Data in the form of statistical summaries is often used to support social enquiries and provide evidence for policy changes without undertaking much but a cursory level of further analysis. For example, the BBC (2006) reported the following.
Alcohol deaths double since 1991
Alcohol-related death rates have almost doubled since 1991 in the UK and continue to rise, government statistics have revealed.
In 1991, the number of alcohol-related deaths stood at 4,144, while in 2005 the number leapt to 8,386, the Office for National Statistics said.
A small rise of 165 alcohol deaths was seen between 2004 and 2005.
The analysis also revealed alcohol death rates were much higher for men than for women.
It also showed the gap between the sexes had widened in recent years.
In 2005, the male death rate was 17.9 deaths per 100,000 of the population, compared with 8.3 deaths per 100,000 for females.
An alcohol-related death is described by the Office for National Statistics as one that is caused by diseases or conditions linked to alcohol consumption, such as chronic liver disease or pancreatitis.
In men, the biggest increase in deaths from alcohol consumption was seen for men aged between 35 and 54, were rates had almost doubled since 1991.
The number of alcohol-related deaths for women in this age bracket had also double since 1991.
The highest rates for men and women were between the ages of 55–74. In 2005, the death rate in this age group was 43.4 per 100,000.
A Department of Health spokesperson said: "We are concerned about the number of alcohol related deaths and are committed to tackling this problem.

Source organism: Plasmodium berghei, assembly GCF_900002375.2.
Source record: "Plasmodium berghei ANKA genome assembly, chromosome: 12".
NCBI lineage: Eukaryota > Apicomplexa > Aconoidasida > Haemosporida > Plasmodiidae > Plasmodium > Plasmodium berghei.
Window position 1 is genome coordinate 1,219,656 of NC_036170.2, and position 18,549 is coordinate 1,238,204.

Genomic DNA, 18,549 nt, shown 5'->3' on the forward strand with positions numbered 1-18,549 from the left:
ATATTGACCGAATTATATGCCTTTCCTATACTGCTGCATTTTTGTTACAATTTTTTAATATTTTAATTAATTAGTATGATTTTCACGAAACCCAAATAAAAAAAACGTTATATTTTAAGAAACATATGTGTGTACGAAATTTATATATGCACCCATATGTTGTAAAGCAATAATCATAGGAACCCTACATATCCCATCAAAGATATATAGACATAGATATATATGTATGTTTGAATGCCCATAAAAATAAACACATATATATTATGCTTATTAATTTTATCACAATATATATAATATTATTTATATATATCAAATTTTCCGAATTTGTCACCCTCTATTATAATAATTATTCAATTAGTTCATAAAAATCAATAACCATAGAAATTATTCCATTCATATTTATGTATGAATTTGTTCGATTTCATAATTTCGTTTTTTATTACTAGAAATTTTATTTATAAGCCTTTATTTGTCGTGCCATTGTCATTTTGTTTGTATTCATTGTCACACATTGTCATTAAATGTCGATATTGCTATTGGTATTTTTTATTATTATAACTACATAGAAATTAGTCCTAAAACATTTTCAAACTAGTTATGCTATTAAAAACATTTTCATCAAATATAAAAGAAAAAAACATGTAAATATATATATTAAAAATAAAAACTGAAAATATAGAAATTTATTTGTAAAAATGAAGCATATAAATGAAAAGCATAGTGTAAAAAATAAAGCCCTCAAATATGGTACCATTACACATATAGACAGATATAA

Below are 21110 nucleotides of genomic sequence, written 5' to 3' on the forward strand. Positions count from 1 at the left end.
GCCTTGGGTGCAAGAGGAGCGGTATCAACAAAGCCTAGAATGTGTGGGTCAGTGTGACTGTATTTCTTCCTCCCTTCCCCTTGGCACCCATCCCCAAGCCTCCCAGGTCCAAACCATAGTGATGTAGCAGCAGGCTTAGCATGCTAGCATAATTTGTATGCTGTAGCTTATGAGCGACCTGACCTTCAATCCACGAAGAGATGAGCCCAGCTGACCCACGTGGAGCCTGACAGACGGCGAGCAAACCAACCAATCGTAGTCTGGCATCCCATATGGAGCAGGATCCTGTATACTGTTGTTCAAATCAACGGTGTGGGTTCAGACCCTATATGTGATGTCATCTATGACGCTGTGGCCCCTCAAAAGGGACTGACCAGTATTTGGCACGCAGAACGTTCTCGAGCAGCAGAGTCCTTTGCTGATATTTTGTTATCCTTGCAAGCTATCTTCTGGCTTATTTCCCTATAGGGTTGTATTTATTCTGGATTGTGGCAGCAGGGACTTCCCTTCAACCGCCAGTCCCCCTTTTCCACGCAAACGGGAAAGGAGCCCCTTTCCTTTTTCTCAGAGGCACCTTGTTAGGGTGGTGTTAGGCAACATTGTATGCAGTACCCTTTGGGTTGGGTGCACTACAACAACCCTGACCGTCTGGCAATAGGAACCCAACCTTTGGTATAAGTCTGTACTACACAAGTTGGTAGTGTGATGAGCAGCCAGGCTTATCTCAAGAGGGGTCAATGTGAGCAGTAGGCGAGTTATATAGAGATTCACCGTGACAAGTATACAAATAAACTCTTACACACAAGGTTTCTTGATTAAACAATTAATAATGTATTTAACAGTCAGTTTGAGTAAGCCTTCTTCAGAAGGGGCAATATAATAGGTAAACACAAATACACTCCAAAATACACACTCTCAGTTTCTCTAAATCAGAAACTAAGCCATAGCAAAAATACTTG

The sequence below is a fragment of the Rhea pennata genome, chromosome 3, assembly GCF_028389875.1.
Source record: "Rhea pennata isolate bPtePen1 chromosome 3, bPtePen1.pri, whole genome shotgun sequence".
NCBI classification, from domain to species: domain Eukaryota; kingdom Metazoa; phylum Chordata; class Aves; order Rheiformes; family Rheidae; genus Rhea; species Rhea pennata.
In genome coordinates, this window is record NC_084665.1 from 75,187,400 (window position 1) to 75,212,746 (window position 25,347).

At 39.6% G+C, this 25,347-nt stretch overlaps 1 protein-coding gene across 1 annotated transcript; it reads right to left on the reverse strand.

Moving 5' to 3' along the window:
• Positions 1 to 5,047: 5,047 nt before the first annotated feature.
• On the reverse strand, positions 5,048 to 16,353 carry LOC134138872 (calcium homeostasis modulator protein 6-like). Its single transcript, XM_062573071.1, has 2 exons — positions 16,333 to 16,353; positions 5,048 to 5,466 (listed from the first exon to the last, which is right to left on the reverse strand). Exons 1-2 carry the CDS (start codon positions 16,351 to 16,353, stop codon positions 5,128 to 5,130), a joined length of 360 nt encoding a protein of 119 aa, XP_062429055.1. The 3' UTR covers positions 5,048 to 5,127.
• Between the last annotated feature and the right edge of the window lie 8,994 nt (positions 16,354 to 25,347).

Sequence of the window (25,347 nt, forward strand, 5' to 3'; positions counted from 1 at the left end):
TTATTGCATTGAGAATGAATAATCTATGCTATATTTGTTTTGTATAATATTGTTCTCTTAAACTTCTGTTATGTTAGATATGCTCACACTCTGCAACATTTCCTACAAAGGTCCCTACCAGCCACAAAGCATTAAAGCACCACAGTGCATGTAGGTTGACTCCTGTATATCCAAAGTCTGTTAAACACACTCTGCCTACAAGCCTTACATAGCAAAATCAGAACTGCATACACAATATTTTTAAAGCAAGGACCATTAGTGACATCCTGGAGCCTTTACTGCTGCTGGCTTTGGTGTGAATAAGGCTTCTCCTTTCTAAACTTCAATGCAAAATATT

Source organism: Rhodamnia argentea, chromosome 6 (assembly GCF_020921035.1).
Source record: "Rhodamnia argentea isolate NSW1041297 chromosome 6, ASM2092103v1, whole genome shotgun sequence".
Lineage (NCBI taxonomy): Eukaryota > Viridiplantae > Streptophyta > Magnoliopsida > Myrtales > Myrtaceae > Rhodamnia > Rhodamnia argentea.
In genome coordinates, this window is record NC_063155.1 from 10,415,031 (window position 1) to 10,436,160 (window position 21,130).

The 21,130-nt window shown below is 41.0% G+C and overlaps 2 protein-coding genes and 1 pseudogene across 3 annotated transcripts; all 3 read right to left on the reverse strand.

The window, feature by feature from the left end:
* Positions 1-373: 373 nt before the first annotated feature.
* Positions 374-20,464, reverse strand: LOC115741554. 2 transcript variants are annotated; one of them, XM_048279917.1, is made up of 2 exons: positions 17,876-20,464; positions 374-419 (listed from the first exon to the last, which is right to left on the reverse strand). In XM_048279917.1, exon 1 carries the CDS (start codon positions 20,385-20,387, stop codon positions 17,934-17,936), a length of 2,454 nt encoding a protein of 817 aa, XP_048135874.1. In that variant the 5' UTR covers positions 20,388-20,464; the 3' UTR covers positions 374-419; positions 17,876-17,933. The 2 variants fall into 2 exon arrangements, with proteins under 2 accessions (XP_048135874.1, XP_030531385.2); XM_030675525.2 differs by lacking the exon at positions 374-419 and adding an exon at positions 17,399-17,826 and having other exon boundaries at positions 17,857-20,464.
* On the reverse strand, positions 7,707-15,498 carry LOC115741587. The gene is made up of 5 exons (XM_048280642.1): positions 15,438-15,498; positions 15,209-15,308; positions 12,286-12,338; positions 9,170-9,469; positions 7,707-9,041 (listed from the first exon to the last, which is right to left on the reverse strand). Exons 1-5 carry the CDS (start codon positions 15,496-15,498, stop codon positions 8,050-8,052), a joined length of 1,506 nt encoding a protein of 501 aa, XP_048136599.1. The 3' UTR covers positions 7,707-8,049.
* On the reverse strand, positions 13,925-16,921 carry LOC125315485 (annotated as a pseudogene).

"We are currently introducing measures set out in the Alcohol Harm Reduction Strategy for England which will help reduce alcohol related deaths.
"Already annually some £217m is spent locally on alcohol treatment interventions and PCTs have also been notified that a total of £15m of additional investment will be provided for alcohol treatment services from 2007-08."
Frank Soodeen, a spokesman for Alcohol Concern, said: "Tragic as they are, these figures are hardly a surprise.
"Rising consumption and alcohol-related mortality have been linked as far back as 1950.
Binge drinkers should take especial note of the rise in the number of people aged between 35 and 54 who are now dying. "People need to realise that alcohol misuse is implicated in a range of fatal diseases from cancer to severe psychosis which can strike at relatively young ages."
Professor Chris Cook, an addiction expert based at Durham University, said: "The morbidity attributed to alcohol varies in close relationship with the amount of alcohol the population is consuming.
"Taking this into account, it is not tremendously surprising that the figures have increased given the way alcohol consumption has been rising in this country."
He said he believed this was mainly due to the government's "ineffective approach" and added that it needed to put into place more stringent measures, such as alcohol taxes, to control drinking."
In 2005, the licensing laws in England and Wales for selling alcohol were relaxed, allowing bars and clubs to stay open for longer.